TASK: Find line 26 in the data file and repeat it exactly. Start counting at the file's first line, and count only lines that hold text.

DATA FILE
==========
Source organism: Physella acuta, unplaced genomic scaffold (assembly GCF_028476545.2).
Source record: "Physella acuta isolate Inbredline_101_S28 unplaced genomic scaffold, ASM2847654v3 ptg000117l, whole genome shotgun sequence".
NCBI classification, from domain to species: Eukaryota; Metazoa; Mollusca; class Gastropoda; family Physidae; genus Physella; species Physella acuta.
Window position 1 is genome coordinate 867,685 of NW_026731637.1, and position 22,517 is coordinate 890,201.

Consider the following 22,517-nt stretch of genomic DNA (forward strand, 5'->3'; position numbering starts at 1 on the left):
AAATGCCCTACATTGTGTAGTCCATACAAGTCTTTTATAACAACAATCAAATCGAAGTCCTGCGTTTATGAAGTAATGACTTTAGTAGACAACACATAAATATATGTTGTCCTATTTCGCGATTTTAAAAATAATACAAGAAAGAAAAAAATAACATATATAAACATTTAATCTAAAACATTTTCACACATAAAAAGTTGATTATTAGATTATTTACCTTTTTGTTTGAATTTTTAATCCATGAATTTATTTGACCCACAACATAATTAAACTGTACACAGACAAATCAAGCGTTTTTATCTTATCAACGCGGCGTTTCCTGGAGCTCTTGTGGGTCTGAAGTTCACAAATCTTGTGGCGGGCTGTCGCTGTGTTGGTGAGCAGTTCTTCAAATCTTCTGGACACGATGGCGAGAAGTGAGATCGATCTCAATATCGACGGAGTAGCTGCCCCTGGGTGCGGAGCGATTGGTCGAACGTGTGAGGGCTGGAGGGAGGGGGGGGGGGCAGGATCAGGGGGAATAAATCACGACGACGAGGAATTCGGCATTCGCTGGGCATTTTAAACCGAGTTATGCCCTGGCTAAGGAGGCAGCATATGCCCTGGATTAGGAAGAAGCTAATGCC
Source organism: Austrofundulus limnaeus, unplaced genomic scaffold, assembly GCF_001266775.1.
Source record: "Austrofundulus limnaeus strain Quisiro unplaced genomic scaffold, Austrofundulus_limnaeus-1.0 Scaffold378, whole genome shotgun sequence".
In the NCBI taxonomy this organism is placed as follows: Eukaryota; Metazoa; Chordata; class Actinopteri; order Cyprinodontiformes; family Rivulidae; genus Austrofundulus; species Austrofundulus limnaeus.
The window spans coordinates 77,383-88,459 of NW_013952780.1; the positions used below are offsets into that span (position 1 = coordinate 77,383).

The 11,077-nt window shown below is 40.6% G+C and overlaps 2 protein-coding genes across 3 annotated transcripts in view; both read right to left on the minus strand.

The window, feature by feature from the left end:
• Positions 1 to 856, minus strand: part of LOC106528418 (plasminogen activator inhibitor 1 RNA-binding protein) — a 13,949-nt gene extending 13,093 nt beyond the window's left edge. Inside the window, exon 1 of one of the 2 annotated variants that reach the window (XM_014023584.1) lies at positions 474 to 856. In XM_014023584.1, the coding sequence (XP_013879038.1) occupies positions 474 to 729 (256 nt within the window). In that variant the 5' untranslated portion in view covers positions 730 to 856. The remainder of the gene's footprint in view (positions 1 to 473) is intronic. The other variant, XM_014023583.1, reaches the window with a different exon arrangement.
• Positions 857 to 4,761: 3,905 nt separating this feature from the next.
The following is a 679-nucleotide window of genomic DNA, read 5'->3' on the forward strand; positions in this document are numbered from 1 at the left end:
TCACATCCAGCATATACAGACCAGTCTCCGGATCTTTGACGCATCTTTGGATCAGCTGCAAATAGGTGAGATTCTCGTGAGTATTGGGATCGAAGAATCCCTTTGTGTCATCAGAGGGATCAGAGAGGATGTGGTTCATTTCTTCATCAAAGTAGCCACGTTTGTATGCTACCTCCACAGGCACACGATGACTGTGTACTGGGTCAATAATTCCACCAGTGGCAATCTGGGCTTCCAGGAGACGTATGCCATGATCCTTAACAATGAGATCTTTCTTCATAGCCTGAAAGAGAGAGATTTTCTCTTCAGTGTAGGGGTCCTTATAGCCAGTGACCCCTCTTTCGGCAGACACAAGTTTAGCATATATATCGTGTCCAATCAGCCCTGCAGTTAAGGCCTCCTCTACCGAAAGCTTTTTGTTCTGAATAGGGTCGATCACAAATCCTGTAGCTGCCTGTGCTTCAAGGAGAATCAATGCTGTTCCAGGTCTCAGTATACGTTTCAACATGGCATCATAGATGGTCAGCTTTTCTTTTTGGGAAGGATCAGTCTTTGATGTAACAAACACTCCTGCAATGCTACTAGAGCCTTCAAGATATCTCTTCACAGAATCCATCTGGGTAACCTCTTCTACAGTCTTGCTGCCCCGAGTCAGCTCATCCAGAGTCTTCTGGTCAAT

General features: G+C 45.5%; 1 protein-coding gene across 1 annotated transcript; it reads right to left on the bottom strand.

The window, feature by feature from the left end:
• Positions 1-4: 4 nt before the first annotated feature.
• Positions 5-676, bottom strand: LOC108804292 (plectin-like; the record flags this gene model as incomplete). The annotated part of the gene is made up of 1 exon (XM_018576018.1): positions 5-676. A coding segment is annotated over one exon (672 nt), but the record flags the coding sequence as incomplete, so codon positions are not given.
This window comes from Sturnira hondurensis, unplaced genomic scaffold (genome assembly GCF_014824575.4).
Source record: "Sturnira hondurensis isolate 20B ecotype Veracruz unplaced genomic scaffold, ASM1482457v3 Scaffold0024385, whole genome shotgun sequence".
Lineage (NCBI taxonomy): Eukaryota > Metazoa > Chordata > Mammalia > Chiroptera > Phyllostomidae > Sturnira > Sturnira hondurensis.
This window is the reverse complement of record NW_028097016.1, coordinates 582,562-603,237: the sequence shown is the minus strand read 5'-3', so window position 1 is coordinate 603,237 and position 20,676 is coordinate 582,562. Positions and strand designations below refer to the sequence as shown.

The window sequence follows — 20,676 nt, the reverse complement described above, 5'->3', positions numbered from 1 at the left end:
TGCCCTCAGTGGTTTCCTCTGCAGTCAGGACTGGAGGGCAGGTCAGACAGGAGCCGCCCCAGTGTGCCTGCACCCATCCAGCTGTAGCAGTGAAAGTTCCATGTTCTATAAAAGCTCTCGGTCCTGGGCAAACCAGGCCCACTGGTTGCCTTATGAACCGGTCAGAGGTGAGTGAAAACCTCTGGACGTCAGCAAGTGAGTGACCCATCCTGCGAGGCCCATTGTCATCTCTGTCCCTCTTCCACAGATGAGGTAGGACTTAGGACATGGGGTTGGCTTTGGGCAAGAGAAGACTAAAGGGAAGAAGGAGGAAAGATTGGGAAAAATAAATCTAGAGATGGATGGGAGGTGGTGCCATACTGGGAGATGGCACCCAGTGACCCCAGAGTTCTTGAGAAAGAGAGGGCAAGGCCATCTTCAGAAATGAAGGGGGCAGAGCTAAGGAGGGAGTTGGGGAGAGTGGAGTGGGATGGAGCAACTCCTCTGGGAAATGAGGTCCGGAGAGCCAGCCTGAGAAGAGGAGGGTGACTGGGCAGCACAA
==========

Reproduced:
TGCCCTCAGTGGTTTCCTCTGCAGTCAGGACTGGAGGGCAGGTCAGACAGGAGCCGCCCCAGTGTGCCTGCACCCATCCAGCTGTAGCAGTGAAAGTTCCATGTTCTATAAAAGCTCTCGGTCCTGGGCAAACCAGGCCCACTGGTTGCCTTATGAACCGGTCAGAGGTGAGTGAAAACCTCTGGACGTCAGCAAGTGAGTGACCCATCCTGCGAGGCCCATTGTCATCTCTGTCCCTCTTCCACAGATGAGGTAGGACTTAGGACATGGGGTTGGCTTTGGGCAAGAGAAGACTAAAGGGAAGAAGGAGGAAAGATTGGGAAAAATAAATCTAGAGATGGATGGGAGGTGGTGCCATACTGGGAGATGGCACCCAGTGACCCCAGAGTTCTTGAGAAAGAGAGGGCAAGGCCATCTTCAGAAATGAAGGGGGCAGAGCTAAGGAGGGAGTTGGGGAGAGTGGAGTGGGATGGAGCAACTCCTCTGGGAAATGAGGTCCGGAGAGCCAGCCTGAGAAGAGGAGGGTGACTGGGCAGCACAA